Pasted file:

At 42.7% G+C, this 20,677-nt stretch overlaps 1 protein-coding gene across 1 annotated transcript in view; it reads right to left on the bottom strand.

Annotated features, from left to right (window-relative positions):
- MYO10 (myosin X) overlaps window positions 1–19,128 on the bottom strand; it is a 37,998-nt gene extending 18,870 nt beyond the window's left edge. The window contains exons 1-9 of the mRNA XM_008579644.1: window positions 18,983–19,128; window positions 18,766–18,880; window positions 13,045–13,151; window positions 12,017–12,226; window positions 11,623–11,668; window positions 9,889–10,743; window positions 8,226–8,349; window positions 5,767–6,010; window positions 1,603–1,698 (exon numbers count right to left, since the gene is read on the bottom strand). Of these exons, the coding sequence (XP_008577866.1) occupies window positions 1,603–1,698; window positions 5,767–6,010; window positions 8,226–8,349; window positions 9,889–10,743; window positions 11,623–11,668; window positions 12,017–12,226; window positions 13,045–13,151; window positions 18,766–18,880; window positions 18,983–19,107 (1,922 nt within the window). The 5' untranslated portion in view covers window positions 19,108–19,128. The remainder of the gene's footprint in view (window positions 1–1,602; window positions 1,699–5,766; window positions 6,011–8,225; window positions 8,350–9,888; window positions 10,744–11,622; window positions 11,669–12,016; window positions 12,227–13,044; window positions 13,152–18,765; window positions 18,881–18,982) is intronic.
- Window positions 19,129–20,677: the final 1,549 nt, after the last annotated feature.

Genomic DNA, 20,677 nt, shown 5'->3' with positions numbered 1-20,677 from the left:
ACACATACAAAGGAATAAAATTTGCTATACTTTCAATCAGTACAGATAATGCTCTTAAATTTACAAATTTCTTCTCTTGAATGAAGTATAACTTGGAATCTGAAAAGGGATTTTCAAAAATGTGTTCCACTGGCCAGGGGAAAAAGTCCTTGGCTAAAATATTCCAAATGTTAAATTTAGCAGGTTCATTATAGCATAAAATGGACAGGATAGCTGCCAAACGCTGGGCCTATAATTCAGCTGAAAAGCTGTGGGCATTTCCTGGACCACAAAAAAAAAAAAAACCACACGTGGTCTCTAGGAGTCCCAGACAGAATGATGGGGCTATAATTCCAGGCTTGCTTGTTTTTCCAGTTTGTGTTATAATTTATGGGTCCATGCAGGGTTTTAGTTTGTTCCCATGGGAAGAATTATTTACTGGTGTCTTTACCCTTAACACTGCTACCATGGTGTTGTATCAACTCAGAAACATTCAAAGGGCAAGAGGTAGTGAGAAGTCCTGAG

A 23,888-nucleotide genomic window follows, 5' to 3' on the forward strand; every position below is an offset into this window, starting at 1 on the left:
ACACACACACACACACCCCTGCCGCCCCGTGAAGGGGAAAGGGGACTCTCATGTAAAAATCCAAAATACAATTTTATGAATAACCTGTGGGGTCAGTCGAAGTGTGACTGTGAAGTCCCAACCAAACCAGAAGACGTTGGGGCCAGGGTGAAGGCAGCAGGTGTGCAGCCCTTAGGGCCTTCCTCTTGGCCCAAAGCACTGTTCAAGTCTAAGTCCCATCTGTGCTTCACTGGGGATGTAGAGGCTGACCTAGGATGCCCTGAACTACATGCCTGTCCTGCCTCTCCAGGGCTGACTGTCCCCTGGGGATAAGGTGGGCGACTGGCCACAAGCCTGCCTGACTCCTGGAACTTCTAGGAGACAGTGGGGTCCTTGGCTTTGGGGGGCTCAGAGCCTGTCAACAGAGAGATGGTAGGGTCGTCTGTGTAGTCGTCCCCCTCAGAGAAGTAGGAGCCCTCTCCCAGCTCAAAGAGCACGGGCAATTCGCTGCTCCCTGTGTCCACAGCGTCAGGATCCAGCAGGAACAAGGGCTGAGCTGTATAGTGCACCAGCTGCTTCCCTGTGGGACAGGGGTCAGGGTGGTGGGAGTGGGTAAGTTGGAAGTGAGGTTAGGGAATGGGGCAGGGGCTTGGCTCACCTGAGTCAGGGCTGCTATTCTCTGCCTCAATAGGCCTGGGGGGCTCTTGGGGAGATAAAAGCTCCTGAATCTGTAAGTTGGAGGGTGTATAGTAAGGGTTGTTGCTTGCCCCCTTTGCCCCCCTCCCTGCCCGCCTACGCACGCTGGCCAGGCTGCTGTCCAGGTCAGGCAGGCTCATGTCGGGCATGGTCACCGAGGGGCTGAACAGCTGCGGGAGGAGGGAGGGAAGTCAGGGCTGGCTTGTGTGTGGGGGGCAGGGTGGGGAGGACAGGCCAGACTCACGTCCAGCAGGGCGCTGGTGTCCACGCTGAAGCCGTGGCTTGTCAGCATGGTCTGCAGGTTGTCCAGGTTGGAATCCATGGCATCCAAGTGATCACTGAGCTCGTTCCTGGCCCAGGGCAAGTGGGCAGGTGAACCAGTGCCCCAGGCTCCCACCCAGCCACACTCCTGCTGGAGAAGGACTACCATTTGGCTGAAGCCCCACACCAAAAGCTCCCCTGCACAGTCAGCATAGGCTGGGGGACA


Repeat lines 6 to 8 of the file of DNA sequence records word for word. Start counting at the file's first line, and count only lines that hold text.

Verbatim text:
ACACATACAAAGGAATAAAATTTGCTATACTTTCAATCAGTACAGATAATGCTCTTAAATTTACAAATTTCTTCTCTTGAATGAAGTATAACTTGGAATCTGAAAAGGGATTTTCAAAAATGTGTTCCACTGGCCAGGGGAAAAAGTCCTTGGCTAAAATATTCCAAATGTTAAATTTAGCAGGTTCATTATAGCATAAAATGGACAGGATAGCTGCCAAACGCTGGGCCTATAATTCAGCTGAAAAGCTGTGGGCATTTCCTGGACCACAAAAAAAAAAAAAACCACACGTGGTCTCTAGGAGTCCCAGACAGAATGATGGGGCTATAATTCCAGGCTTGCTTGTTTTTCCAGTTTGTGTTATAATTTATGGGTCCATGCAGGGTTTTAGTTTGTTCCCATGGGAAGAATTATTTACTGGTGTCTTTACCCTTAACACTGCTACCATGGTGTTGTATCAACTCAGAAACATTCAAAGGGCAAGAGGTAGTGAGAAGTCCTGAG

A 23,888-nucleotide genomic window follows, 5' to 3' on the forward strand; every position below is an offset into this window, starting at 1 on the left:
ACACACACACACACACCCCTGCCGCCCCGTGAAGGGGAAAGGGGACTCTCATGTAAAAATCCAAAATACAATTTTATGAATAACCTGTGGGGTCAGTCGAAGTGTGACTGTGAAGTCCCAACCAAACCAGAAGACGTTGGGGCCAGGGTGAAGGCAGCAGGTGTGCAGCCCTTAGGGCCTTCCTCTTGGCCCAAAGCACTGTTCAAGTCTAAGTCCCATCTGTGCTTCACTGGGGATGTAGAGGCTGACCTAGGATGCCCTGAACTACATGCCTGTCCTGCCTCTCCAGGGCTGACTGTCCCCTGGGGATAAGGTGGGCGACTGGCCACAAGCCTGCCTGACTCCTGGAACTTCTAGGAGACAGTGGGGTCCTTGGCTTTGGGGGGCTCAGAGCCTGTCAACAGAGAGATGGTAGGGTCGTCTGTGTAGTCGTCCCCCTCAGAGAAGTAGGAGCCCTCTCCCAGCTCAAAGAGCACGGGCAATTCGCTGCTCCCTGTGTCCACAGCGTCAGGATCCAGCAGGAACAAGGGCTGAGCTGTATAGTGCACCAGCTGCTTCCCTGTGGGACAGGGGTCAGGGTGGTGGGAGTGGGTAAGTTGGAAGTGAGGTTAGGGAATGGGGCAGGGGCTTGGCTCACCTGAGTCAGGGCTGCTATTCTCTGCCTCAATAGGCCTGGGGGGCTCTTGGGGAGATAAAAGCTCCTGAATCTGTAAGTTGGAGGGTGTATAGTAAGGGTTGTTGCTTGCCCCCTTTGCCCCCCTCCCTGCCCGCCTACGCACGCTGGCCAGGCTGCTGTCCAGGTCAGGCAGGCTCATGTCGGGCATGGTCACCGAGGGGCTGAACAGCTGCGGGAGGAGGGAGGGAAGTCAGGGCTGGCTTGTGTGTGGGGGGCAGGGTGGGGAGGACAGGCCAGACTCACGTCCAGCAGGGCGCTGGTGTCCACGCTGAAGCCGTGGCTTGTCAGCATGGTCTGCAGGTTGTCCAGGTTGGAATCCATGGCATCCAAGTGATCACTGAGCTCGTTCCTGGCCCAGGGCAAGTGGGCAGGTGAACCAGTGCCCCAGGCTCCCACCCAGCCACACTCCTGCTGGAGAAGGACTACCATTTGGCTGAAGCCCCACACCAAAAGCTCCCCTGCACAGTCAGCATAGGCTGGGGGACA